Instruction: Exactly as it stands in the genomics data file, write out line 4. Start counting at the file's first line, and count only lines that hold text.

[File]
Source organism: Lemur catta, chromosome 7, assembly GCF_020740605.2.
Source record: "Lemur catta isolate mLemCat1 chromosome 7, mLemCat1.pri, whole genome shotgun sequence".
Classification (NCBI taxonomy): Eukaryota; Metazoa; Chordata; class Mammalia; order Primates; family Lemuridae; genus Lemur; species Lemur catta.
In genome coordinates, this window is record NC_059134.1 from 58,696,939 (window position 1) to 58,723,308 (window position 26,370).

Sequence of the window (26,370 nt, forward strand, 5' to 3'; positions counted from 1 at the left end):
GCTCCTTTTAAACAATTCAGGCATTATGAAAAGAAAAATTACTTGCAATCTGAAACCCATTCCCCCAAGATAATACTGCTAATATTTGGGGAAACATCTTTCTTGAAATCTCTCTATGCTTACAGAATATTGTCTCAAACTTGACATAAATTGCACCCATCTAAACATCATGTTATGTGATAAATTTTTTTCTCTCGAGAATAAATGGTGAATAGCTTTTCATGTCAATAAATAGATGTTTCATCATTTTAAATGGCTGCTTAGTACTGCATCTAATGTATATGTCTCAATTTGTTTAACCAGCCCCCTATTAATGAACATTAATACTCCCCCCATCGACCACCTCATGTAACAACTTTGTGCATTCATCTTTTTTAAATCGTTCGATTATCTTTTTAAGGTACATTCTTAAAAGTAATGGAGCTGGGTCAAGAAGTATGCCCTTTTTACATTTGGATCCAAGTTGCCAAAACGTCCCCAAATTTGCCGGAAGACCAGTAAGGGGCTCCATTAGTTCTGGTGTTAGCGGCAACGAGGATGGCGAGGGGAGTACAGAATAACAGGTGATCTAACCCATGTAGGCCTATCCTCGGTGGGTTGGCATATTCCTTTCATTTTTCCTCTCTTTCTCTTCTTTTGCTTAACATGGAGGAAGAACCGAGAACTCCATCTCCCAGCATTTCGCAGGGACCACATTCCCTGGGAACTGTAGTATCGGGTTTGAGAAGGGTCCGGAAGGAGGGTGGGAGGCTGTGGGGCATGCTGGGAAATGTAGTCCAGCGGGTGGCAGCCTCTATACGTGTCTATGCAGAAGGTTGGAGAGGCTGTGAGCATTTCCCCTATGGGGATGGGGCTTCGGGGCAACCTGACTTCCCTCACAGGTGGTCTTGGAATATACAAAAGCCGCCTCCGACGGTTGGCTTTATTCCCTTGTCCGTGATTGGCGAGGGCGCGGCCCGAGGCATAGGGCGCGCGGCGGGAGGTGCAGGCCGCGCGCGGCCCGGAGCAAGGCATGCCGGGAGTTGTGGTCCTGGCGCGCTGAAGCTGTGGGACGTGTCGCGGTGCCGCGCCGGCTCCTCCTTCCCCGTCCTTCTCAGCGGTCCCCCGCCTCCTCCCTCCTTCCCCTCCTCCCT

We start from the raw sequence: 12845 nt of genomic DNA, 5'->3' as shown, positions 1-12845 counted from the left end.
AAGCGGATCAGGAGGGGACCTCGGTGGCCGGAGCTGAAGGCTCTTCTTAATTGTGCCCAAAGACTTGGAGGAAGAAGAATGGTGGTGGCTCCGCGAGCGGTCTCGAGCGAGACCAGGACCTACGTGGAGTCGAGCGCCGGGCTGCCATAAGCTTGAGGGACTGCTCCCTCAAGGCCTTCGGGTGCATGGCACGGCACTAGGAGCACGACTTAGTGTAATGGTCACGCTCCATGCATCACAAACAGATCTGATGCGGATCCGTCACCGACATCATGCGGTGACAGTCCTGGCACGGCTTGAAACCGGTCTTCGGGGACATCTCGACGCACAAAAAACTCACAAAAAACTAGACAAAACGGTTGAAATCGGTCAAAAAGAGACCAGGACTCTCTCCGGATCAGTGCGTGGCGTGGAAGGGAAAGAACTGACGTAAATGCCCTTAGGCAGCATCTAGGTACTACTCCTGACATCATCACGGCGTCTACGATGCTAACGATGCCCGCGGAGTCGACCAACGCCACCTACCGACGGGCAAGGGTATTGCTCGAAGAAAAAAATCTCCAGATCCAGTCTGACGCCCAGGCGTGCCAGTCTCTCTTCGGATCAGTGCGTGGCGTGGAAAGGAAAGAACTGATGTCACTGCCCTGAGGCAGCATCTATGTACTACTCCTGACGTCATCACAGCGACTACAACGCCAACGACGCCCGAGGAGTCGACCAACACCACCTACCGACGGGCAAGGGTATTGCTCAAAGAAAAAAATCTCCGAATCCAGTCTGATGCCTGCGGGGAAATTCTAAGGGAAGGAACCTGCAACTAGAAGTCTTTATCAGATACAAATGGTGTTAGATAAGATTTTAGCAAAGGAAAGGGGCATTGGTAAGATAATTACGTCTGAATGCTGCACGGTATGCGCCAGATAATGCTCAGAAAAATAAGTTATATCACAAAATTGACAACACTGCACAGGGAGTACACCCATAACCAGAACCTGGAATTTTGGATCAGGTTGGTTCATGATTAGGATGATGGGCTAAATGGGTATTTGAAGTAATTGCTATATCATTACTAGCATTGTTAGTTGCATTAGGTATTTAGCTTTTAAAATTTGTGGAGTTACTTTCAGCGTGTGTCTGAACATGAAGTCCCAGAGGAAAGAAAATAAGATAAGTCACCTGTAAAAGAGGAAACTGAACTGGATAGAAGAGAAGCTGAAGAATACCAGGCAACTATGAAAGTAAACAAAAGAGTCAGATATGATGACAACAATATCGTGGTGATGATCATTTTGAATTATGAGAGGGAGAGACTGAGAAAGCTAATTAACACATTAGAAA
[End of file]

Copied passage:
In genome coordinates, this window is record NC_059134.1 from 58,696,939 (window position 1) to 58,723,308 (window position 26,370).